Jamie Lambert, mom of three, advocates for her child with Asperger’s by letting him be who he is and celebrating his differences, (something we could all learn from by the way), even if that means dressing in a 5-piece suit to Target or McDonald’s! “We get stares,” she says, “but I let him know how creative he is and remind him how unique he is”. Instead of getting embarrassed, Jamie and her family go with the flow, even when that means getting to know the entire staff at the yogurt place where they go every single day no matter the weather and get the very same thing. “No doubt you have to be their advocate!” says Jamie. “I celebrate him, love him, and cherish him….it’s scary and hard but he is my child and I am going to help him realize being a little different is cool!”
For Jennifer Helms, mom of two, whose eldest deals with Sensory Processing Disorder, “being your child’s advocate means educating yourself and others so everyone in your child’s inner circle works together as a team to nurture, support, and promote good health for your child….The first thing you have to do is get yourself educated”, she says,”….You have to partner with the therapists and teachers every step of the way”. The next step is to educate others. “Chances are your parents, in-laws, teachers, coaches, babysitters, nanny, and other caregivers have not been researching this disorder as much as you now have. The best thing I did to educate others was to draft a memo all about my child and his disorder.” Jennifer reminds us that being an advocate is a process. “This is a marathon, not a sprint. The more you learn, the more you will learn there is more to learn. Keep learning and keep teaching others,” she says.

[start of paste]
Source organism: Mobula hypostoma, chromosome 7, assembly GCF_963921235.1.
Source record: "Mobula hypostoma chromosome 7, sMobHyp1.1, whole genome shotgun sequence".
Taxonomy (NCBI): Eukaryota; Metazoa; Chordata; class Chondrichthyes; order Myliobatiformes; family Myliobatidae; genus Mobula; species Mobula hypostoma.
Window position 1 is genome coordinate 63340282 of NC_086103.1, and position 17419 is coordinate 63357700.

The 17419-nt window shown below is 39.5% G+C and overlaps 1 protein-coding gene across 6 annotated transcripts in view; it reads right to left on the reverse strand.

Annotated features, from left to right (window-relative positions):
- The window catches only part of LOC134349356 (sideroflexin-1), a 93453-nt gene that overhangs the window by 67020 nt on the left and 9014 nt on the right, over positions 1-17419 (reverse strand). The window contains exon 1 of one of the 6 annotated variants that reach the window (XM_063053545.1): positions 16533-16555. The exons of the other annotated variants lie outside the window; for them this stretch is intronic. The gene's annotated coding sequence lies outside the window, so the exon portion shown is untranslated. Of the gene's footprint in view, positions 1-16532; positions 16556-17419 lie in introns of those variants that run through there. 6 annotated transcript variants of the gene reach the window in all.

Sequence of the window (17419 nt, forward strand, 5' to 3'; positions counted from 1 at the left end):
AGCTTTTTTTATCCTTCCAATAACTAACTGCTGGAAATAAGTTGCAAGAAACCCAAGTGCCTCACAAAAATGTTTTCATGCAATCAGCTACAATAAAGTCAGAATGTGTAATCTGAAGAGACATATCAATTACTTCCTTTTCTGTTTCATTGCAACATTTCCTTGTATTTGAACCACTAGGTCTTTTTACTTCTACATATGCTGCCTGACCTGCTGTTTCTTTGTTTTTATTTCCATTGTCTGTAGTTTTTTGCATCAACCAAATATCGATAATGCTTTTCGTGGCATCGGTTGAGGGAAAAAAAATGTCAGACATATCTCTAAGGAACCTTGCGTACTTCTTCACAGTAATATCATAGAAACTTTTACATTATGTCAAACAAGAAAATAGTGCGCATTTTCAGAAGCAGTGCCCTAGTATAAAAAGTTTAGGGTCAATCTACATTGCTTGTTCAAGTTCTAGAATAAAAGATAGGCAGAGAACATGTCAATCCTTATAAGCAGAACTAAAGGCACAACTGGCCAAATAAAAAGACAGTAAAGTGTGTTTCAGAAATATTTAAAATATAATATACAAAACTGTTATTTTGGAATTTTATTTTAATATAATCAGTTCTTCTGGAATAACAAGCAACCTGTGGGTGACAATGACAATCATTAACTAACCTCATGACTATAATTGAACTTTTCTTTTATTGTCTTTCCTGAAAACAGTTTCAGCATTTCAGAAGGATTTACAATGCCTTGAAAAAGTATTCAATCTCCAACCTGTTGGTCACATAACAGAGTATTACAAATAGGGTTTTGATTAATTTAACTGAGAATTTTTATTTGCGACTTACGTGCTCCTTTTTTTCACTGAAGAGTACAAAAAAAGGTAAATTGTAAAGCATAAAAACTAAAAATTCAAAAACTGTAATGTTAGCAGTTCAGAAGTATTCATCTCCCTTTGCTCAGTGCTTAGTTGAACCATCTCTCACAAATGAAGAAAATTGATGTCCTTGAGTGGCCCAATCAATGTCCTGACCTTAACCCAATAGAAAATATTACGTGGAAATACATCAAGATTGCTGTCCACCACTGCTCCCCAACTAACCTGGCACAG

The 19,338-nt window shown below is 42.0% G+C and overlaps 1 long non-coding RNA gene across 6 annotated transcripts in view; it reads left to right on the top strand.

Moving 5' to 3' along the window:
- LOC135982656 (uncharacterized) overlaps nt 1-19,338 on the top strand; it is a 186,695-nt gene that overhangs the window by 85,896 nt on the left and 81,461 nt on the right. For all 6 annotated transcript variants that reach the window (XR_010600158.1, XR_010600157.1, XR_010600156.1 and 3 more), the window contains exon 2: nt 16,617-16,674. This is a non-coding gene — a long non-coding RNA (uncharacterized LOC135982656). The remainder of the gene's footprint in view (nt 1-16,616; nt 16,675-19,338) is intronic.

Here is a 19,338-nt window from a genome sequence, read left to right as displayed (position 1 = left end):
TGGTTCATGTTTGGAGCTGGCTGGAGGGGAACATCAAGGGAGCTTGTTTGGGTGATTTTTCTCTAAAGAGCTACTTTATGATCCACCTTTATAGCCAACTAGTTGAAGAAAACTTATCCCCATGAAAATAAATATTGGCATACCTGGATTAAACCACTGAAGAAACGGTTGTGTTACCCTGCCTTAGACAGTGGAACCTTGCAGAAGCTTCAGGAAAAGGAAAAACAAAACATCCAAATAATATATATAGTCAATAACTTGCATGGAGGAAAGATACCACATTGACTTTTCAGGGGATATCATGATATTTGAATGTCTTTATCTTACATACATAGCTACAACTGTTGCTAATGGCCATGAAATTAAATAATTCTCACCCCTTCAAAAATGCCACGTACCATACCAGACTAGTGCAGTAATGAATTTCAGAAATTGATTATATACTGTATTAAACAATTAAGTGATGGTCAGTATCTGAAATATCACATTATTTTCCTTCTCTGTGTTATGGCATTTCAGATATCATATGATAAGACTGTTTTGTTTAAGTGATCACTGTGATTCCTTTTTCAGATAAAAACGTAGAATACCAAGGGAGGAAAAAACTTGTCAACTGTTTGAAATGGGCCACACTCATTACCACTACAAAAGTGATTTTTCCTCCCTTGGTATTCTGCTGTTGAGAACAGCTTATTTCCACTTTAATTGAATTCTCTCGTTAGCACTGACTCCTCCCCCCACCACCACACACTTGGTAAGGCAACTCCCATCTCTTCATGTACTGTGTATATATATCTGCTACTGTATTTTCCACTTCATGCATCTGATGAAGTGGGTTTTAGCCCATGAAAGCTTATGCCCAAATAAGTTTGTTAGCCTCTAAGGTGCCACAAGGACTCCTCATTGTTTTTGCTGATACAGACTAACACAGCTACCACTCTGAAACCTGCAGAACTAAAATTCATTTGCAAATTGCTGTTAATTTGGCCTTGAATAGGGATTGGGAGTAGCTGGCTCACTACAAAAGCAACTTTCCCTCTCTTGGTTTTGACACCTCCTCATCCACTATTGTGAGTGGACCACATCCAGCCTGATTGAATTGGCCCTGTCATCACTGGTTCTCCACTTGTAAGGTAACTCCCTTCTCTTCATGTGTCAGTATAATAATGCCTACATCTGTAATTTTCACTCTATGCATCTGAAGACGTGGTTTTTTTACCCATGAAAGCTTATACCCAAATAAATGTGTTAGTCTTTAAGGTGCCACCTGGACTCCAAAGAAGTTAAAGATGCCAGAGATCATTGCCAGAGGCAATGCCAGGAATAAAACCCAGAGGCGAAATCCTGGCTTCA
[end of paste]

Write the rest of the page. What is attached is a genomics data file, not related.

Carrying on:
A child need not have special needs to require our advocating on his/her behalf or to need our support or intervention with schools, classmates or friends (or friends’ parents depending on the child’s age). I believe it is our responsibility as parents to advocate for our kids of any age when we feel it is necessary and in their best interest. It is true that sometimes we need to let them figure things out on their own and find and assert their own voice for there is a tremendous amount of personal power and inner strength to be gained from such experiences. Other times they may just need some handholding, some guidance, or a push in the right direction. Often, however, parents just need to step in and stand up for their kids!
Please share with us the ways in which you have advocated for your child with or without special needs. We can all learn from and support one another!
Galit Birk, PhD is a PCI Certified Parent Coach® and Owner of CORE Parent Coaching based in Dallas, Texas. She writes regularly for the CORE blog and is a contributing guest to DFW Child’s various blogs and publications.